- Organizations that claim to be non-profits or charities that are collecting funds on behalf of relief efforts or scientific research whose names may include words like “relief,” “fund,” “medical,” and “foundation” in their titles to give the illusion that they are a legitimate organization and likely will not have a lengthy history;
- Businesses (or merchants) that do not appear to have a lengthy corporate history (e.g., established within the last few months), a physical presence or address, or an EIN;
- Discrepancies with an address, or presence in a high-risk jurisdiction or a region that is not usually associated with the merchandise they are selling — searches in corporate databases may reveal that the merchant’s listing contains a vague or inappropriate company name, multiple unrelated names, does not align with its business model, or the company has three or more name variations/multiple “doing business as” (dba) names; and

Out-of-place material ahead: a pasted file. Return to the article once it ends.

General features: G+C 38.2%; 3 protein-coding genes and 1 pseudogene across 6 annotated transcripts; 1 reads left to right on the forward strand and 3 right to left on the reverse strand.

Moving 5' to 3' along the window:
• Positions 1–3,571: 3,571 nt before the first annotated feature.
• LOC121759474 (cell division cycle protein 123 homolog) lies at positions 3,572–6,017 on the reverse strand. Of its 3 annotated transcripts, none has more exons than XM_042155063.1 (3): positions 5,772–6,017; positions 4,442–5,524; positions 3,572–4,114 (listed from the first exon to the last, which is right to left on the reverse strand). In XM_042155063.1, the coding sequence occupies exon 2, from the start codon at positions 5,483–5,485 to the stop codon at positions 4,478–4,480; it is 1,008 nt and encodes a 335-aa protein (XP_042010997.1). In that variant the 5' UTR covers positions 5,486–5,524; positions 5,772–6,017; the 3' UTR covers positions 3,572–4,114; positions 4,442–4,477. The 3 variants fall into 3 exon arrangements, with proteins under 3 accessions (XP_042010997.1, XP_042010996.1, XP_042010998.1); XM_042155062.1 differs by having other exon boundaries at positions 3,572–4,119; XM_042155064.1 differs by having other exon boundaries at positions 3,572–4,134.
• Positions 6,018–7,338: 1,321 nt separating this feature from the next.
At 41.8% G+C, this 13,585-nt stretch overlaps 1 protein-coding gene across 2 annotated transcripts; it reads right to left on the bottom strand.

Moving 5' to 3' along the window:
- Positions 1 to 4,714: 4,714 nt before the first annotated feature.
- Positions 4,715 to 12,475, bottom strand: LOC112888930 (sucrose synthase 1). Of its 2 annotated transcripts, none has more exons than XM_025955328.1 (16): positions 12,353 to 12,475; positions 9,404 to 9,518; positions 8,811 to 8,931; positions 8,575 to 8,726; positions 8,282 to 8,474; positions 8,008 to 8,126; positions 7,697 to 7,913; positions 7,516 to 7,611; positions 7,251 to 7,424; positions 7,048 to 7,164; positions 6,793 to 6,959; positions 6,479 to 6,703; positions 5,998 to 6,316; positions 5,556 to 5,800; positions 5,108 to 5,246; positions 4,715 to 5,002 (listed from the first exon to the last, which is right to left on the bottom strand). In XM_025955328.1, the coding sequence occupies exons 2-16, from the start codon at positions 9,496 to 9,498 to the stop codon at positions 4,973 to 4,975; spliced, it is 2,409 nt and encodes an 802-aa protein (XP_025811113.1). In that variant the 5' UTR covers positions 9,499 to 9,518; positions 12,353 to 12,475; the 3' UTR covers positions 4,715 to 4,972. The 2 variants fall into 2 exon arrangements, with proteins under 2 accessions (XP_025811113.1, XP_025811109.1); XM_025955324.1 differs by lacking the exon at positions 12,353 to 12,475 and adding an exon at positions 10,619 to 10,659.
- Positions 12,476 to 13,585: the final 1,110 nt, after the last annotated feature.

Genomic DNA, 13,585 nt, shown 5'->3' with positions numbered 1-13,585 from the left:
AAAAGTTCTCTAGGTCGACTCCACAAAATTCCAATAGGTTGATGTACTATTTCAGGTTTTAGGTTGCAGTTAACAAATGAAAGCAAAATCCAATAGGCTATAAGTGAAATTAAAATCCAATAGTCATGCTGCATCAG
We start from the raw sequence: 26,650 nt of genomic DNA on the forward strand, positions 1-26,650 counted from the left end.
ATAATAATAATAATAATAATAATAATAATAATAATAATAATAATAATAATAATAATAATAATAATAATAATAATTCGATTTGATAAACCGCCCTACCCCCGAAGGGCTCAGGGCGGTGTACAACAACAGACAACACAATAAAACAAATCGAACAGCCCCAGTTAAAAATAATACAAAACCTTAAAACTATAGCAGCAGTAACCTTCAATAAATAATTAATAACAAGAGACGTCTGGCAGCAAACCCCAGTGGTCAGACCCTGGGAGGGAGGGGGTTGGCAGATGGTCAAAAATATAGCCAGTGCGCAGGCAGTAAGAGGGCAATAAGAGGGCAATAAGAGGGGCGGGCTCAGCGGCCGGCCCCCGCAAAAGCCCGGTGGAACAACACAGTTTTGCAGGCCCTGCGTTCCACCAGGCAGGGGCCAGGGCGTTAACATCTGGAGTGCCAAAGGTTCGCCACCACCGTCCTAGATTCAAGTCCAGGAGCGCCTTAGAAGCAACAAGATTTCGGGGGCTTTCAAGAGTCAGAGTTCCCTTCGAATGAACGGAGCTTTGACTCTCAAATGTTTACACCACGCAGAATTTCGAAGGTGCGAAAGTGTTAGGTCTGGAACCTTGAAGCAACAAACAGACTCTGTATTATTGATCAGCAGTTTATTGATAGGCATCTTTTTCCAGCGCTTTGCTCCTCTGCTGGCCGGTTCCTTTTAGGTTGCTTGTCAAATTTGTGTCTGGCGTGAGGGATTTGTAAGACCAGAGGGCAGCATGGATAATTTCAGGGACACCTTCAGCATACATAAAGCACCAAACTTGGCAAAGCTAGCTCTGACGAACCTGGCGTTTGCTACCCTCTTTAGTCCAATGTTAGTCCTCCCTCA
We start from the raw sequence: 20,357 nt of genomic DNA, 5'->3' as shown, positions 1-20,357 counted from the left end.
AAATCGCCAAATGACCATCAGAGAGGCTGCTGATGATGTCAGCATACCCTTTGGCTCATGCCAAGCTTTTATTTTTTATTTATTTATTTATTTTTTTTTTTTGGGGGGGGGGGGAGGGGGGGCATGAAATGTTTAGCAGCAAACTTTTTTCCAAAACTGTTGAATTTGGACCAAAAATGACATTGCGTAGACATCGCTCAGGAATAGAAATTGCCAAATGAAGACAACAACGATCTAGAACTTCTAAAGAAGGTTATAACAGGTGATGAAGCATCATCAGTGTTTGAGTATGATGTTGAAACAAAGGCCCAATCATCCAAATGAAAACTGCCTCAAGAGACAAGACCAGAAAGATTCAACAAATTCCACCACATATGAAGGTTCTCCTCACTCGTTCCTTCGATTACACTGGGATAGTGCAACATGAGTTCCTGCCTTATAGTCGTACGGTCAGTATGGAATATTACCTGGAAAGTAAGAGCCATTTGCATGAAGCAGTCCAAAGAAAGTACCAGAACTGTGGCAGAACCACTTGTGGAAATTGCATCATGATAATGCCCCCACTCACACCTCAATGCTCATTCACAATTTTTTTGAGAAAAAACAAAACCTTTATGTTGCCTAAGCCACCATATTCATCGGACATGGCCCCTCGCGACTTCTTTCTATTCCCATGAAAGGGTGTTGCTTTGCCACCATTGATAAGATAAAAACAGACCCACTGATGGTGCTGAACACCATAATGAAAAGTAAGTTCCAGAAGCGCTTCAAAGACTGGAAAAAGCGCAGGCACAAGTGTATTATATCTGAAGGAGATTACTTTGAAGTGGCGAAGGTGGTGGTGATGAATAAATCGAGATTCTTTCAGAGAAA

- The merchant has an unclear business model and it is difficult to determining the true nature of the company and its operations; and Customers demonstrating a desire for virtual currency to pay a “ransom” after clicking on malware who could be victims of account takeover after their identity is stolen.
TRRI: Since the federal income tax filing deadline has been extended from April 15 to July 15, are you concerned that identity thieves will have more time to preempt legitimate tax filings and steal people’s refunds?
Don Fort: We recognize the extension of the filing season will give identity thieves additional opportunity to file tax returns to get fraudulent refunds from the IRS, but we also recognize that most scams, schemes and frauds take place throughout the year.